By Alex Bicknell-Cummins
Deciding to join DUCK’s Everest Base Camp expedition was an easy decision. It seemed the perfect way to end my summer, and I expected to return to uni a ‘changed’ person; triumphant with the feeling I had overcome a great challenge. Nevertheless, I returned to Durham feeling at a loss and dissatisfied. Whilst the experience was wonderful, it didn’t quite make me feel the way I thought it would.
Our first night in Nepal was spent in Thamel, Kathmandu; a region lit up with fake North Face’s, trekkers and hippy ex-pats. It was here that we met our wonderful guides, Bhumi and Ramesh, and the reality of the weeks ahead started to sink in. The night before our flight to the Himalayas was a restless one, horror stories of the dire consequences of altitude sickness, avalanches and a lack of working toilets keeping us awake. Bright and early on Friday the 13th, we flew to Lukla (the most dangerous airport in the world) to begin our expedition.
A speckle of orange amongst the grey rocks was our first view of Base Camp
A speckle of orange amongst the grey rocks was our first view of Base Camp, and as we walked down to it, the rocks became boulders and the distant orange became tents.
The trek was eight days up and three days down, and each was peaceful and wholesome. Our guides and porters were incredibly friendly and quite possibly superhuman; running up the mountain carrying two bags on their heads.
Their positivity was infectious, and with every
At 4000m the problems started. We had caught a glimpse of the snow-peaked mountains through the clouds, and suddenly realised what we had been missing due to the ever-present mist. We’d been teased by a view of Everest, knowing we were unlikely to see it again with each passing day, the guides pointing into grey sky to show us where Mount Everest ‘should’ be. The mood became worse; evening card games replaced with oxygen level readings and early nights.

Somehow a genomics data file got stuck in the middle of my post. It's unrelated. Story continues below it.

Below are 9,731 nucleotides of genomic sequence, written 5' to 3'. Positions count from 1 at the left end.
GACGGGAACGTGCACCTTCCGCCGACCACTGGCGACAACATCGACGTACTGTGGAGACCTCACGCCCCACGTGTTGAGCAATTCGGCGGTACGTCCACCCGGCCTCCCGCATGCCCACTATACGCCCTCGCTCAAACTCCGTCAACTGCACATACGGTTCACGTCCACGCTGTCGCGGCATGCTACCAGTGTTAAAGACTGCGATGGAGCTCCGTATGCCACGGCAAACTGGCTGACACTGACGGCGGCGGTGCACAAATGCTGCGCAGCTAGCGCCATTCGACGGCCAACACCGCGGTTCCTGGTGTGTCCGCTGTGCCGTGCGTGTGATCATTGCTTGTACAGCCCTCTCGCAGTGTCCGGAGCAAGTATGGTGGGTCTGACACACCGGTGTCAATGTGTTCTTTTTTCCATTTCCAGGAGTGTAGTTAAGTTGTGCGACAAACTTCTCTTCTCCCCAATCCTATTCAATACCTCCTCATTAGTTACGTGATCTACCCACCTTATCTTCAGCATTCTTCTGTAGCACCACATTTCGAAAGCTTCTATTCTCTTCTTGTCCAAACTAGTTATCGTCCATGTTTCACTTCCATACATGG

By the time we reached Gorak Shep, our last stop before base camp, altitude sickness was taking its toll on half of the group. For the last three hours of walking up to base camp, the mood was one of frustration and discontent; those who were ill required regular stops and a slower pace, whilst those of us lucky enough to evade the effects of altitude would be restless and cold.
We stepped away from Base Camp when we had to ask, “Is this it?”. A spray-painted boulder was before us; the tents no longer visible, the tallest mountains in the world vanished. Just us, and a rock. We were underwhelmed. We took our pictures thinking, what now? Three of us walked up a crest of boulders to look at the tents beyond; these were the proper explorers, headed to the summit of Mount Everest.
Stood watching them, it hit home how little we had done compared to them, how there was so much more that people were achieving. They had science equipment and ice picks, whereas we had celebratory chocolate. A few of the explorers spotted us watching them, and whether they pitied us or were missing
Just us, and a rock. We were underwhelmed. We took our pictures thinking, what now?
I think my disappointment is rooted in the fact that I could’ve done more. This trek was sold to me as the ultimate challenge, the hardest thing I would ever do. And yet it wasn’t. I didn’t return home feeling like I had pushed myself to the max, that I had conquered something, that I had made myself a stronger and more resilient person.
Photograph by Alex Bicknell-Cummins